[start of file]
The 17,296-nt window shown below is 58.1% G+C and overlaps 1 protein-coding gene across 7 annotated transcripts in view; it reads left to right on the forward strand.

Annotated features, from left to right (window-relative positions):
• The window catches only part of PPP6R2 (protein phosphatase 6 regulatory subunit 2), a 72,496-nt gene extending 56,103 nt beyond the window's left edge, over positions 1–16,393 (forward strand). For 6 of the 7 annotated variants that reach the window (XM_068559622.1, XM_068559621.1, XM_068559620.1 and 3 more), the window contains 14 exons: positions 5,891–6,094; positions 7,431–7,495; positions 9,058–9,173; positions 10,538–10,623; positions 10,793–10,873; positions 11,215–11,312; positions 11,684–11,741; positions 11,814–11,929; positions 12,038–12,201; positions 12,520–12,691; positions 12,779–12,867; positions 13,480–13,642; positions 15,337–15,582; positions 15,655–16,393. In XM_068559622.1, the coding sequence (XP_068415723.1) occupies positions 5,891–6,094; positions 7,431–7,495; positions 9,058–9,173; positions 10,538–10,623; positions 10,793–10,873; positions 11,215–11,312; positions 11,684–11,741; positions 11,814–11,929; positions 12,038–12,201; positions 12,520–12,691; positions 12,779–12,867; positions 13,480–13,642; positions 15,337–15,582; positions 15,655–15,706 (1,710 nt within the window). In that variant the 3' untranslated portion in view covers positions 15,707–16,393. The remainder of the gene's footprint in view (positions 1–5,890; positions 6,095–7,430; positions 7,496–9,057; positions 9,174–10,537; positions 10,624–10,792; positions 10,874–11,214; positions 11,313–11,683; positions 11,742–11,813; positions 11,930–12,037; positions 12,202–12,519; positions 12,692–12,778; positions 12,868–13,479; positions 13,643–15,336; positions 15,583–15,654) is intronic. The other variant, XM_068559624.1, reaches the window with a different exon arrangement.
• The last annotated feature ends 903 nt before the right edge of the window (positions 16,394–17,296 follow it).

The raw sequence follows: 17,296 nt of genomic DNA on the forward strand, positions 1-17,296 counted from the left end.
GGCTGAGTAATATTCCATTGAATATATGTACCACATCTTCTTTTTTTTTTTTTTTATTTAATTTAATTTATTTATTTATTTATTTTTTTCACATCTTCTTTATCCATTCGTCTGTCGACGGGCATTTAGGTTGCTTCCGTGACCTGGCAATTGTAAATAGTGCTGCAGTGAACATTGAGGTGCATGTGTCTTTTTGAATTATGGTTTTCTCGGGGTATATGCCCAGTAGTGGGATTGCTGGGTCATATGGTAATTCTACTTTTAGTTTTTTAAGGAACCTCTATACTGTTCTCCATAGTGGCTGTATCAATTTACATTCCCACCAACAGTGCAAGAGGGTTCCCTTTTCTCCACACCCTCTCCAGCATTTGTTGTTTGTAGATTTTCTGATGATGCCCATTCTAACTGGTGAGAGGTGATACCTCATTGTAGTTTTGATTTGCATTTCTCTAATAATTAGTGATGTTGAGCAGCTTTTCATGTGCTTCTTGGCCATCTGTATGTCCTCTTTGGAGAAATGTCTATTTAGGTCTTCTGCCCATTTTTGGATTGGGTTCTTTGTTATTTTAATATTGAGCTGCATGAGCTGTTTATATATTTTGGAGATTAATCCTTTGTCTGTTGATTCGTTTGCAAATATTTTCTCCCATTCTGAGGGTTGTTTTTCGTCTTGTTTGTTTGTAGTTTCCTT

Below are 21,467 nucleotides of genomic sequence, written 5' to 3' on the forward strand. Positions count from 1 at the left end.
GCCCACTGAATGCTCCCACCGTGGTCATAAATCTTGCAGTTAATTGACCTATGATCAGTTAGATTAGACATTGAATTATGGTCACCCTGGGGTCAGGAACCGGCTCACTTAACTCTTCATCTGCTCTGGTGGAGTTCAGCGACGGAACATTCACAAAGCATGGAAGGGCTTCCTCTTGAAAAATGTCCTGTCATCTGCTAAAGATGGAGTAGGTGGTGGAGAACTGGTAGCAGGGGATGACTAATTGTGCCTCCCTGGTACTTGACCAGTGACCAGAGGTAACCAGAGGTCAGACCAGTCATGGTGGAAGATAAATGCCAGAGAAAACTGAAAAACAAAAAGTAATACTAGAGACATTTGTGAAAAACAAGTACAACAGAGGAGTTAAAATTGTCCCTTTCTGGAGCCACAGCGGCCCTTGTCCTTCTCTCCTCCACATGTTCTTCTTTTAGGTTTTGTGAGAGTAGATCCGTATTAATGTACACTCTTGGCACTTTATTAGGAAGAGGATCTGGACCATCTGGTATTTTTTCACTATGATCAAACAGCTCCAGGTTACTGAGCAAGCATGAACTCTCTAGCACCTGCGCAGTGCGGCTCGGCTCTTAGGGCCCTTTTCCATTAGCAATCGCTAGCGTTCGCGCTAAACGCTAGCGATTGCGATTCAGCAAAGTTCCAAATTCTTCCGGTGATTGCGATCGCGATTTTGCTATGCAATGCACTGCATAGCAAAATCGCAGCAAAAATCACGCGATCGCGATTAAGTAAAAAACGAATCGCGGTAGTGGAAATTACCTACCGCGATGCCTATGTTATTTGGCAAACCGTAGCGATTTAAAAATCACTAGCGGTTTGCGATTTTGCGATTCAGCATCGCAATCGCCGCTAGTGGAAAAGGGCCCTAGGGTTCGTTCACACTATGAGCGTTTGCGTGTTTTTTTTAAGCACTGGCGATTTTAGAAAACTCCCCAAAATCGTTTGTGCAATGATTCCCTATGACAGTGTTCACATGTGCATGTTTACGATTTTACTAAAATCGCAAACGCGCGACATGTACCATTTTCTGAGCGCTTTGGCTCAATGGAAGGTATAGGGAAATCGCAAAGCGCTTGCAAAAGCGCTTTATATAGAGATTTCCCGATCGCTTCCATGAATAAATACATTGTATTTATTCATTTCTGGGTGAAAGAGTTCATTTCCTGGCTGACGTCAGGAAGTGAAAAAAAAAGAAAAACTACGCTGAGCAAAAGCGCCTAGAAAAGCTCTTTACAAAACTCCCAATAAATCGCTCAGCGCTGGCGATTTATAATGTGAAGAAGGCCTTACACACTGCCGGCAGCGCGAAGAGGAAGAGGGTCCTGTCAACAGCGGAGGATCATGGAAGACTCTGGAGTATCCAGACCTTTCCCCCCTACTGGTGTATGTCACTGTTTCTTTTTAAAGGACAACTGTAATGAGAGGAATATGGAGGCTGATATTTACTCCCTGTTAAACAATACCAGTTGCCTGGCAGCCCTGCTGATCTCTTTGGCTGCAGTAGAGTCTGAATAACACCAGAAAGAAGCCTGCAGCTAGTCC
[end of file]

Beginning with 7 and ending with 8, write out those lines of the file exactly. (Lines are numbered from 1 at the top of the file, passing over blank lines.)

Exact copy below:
Below are 21,467 nucleotides of genomic sequence, written 5' to 3' on the forward strand. Positions count from 1 at the left end.
GCCCACTGAATGCTCCCACCGTGGTCATAAATCTTGCAGTTAATTGACCTATGATCAGTTAGATTAGACATTGAATTATGGTCACCCTGGGGTCAGGAACCGGCTCACTTAACTCTTCATCTGCTCTGGTGGAGTTCAGCGACGGAACATTCACAAAGCATGGAAGGGCTTCCTCTTGAAAAATGTCCTGTCATCTGCTAAAGATGGAGTAGGTGGTGGAGAACTGGTAGCAGGGGATGACTAATTGTGCCTCCCTGGTACTTGACCAGTGACCAGAGGTAACCAGAGGTCAGACCAGTCATGGTGGAAGATAAATGCCAGAGAAAACTGAAAAACAAAAAGTAATACTAGAGACATTTGTGAAAAACAAGTACAACAGAGGAGTTAAAATTGTCCCTTTCTGGAGCCACAGCGGCCCTTGTCCTTCTCTCCTCCACATGTTCTTCTTTTAGGTTTTGTGAGAGTAGATCCGTATTAATGTACACTCTTGGCACTTTATTAGGAAGAGGATCTGGACCATCTGGTATTTTTTCACTATGATCAAACAGCTCCAGGTTACTGAGCAAGCATGAACTCTCTAGCACCTGCGCAGTGCGGCTCGGCTCTTAGGGCCCTTTTCCATTAGCAATCGCTAGCGTTCGCGCTAAACGCTAGCGATTGCGATTCAGCAAAGTTCCAAATTCTTCCGGTGATTGCGATCGCGATTTTGCTATGCAATGCACTGCATAGCAAAATCGCAGCAAAAATCACGCGATCGCGATTAAGTAAAAAACGAATCGCGGTAGTGGAAATTACCTACCGCGATGCCTATGTTATTTGGCAAACCGTAGCGATTTAAAAATCACTAGCGGTTTGCGATTTTGCGATTCAGCATCGCAATCGCCGCTAGTGGAAAAGGGCCCTAGGGTTCGTTCACACTATGAGCGTTTGCGTGTTTTTTTTAAGCACTGGCGATTTTAGAAAACTCCCCAAAATCGTTTGTGCAATGATTCCCTATGACAGTGTTCACATGTGCATGTTTACGATTTTACTAAAATCGCAAACGCGCGACATGTACCATTTTCTGAGCGCTTTGGCTCAATGGAAGGTATAGGGAAATCGCAAAGCGCTTGCAAAAGCGCTTTATATAGAGATTTCCCGATCGCTTCCATGAATAAATACATTGTATTTATTCATTTCTGGGTGAAAGAGTTCATTTCCTGGCTGACGTCAGGAAGTGAAAAAAAAAGAAAAACTACGCTGAGCAAAAGCGCCTAGAAAAGCTCTTTACAAAACTCCCAATAAATCGCTCAGCGCTGGCGATTTATAATGTGAAGAAGGCCTTACACACTGCCGGCAGCGCGAAGAGGAAGAGGGTCCTGTCAACAGCGGAGGATCATGGAAGACTCTGGAGTATCCAGACCTTTCCCCCCTACTGGTGTATGTCACTGTTTCTTTTTAAAGGACAACTGTAATGAGAGGAATATGGAGGCTGATATTTACTCCCTGTTAAACAATACCAGTTGCCTGGCAGCCCTGCTGATCTCTTTGGCTGCAGTAGAGTCTGAATAACACCAGAAAGAAGCCTGCAGCTAGTCC